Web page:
In a tiny village in rural Iran, Zal’s demented mother—horrified by his pale skin and hair, the opposite of her own—becomes convinced her baby is evil. She puts him in a wire birdcage on her veranda with the rest of her caged flock, and there he stays for the next ten years: eating birdseed and insects, defecating on the newspaper he squats upon, squawking and shrieking like the other birds.
He is rescued from that hell and adopted by a behavioral analyst who brings him to New York and sets out to help him find happiness. Zal is emotionally stunted, asexual, physically unfit, and trying desperately to be human as he stumbles through adolescence. His fervent desire to be normal grows as he ages, but the fact that he still dreams in “bird” and his secret penchant for yogurt-covered beetles make fitting in a challenge. He forges a friendship with a famous illusionist who claims he can fly—another of Zal’s bird-like obsessions—and embarks on a romantic relationship as well. His girlfriend, Asiya, crumbling under the weight of her supposed clairvoyance, sends Zal’s life spiraling out of control. Like the rest of New York, he is on a collision course with tragedy.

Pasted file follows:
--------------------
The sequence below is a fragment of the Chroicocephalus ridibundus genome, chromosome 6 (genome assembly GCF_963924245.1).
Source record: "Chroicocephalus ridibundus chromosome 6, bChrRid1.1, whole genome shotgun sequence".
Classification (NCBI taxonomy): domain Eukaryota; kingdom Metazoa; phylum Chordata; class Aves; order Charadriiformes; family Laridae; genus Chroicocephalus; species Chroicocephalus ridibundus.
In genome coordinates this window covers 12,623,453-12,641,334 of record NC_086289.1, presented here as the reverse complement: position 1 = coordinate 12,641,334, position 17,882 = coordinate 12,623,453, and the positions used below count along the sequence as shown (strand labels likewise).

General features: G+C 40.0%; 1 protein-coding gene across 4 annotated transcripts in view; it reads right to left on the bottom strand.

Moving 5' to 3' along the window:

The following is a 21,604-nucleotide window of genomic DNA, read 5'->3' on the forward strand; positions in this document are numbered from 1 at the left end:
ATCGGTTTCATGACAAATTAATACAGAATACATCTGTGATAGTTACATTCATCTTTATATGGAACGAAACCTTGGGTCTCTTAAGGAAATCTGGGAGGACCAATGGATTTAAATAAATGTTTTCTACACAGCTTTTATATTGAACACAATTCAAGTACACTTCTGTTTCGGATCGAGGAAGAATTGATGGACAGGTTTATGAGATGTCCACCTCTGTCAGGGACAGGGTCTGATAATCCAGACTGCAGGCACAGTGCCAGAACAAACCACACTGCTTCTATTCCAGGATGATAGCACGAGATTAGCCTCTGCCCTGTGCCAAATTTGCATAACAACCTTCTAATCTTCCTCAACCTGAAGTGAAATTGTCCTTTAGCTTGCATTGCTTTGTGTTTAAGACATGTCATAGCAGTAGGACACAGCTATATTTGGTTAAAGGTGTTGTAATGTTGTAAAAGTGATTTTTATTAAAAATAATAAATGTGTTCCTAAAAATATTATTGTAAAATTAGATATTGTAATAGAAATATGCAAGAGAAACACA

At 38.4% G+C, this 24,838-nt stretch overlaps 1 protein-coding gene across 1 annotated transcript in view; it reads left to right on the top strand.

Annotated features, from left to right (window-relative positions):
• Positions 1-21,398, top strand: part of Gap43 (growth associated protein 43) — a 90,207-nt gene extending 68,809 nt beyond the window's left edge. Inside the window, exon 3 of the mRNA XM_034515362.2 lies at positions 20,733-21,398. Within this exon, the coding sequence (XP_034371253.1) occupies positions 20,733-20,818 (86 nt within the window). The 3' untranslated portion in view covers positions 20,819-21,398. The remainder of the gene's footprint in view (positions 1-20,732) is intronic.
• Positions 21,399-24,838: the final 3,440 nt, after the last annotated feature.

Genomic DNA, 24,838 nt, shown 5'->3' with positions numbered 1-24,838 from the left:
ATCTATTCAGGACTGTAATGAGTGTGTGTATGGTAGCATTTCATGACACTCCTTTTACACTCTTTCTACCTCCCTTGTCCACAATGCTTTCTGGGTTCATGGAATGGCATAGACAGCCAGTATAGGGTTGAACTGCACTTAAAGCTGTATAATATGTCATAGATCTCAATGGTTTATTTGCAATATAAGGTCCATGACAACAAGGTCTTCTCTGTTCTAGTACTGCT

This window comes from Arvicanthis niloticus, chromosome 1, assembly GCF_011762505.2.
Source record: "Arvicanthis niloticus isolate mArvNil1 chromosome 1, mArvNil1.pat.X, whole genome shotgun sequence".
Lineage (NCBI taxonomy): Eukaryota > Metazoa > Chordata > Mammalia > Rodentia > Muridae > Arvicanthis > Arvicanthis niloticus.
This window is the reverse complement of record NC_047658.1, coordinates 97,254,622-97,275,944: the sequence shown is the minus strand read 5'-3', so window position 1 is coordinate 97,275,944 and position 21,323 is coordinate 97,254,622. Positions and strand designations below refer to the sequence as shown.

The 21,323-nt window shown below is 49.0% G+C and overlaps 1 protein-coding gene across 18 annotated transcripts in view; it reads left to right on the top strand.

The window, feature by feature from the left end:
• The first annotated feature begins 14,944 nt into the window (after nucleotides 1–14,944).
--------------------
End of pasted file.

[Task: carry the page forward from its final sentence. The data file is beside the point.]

The Last Illusion is a wild, operatic, and startling homage to New York and its most harrowing catastrophe. It is tragic but laugh-out-loud funny, irreverent yet respectful, hugely imaginative yet universal.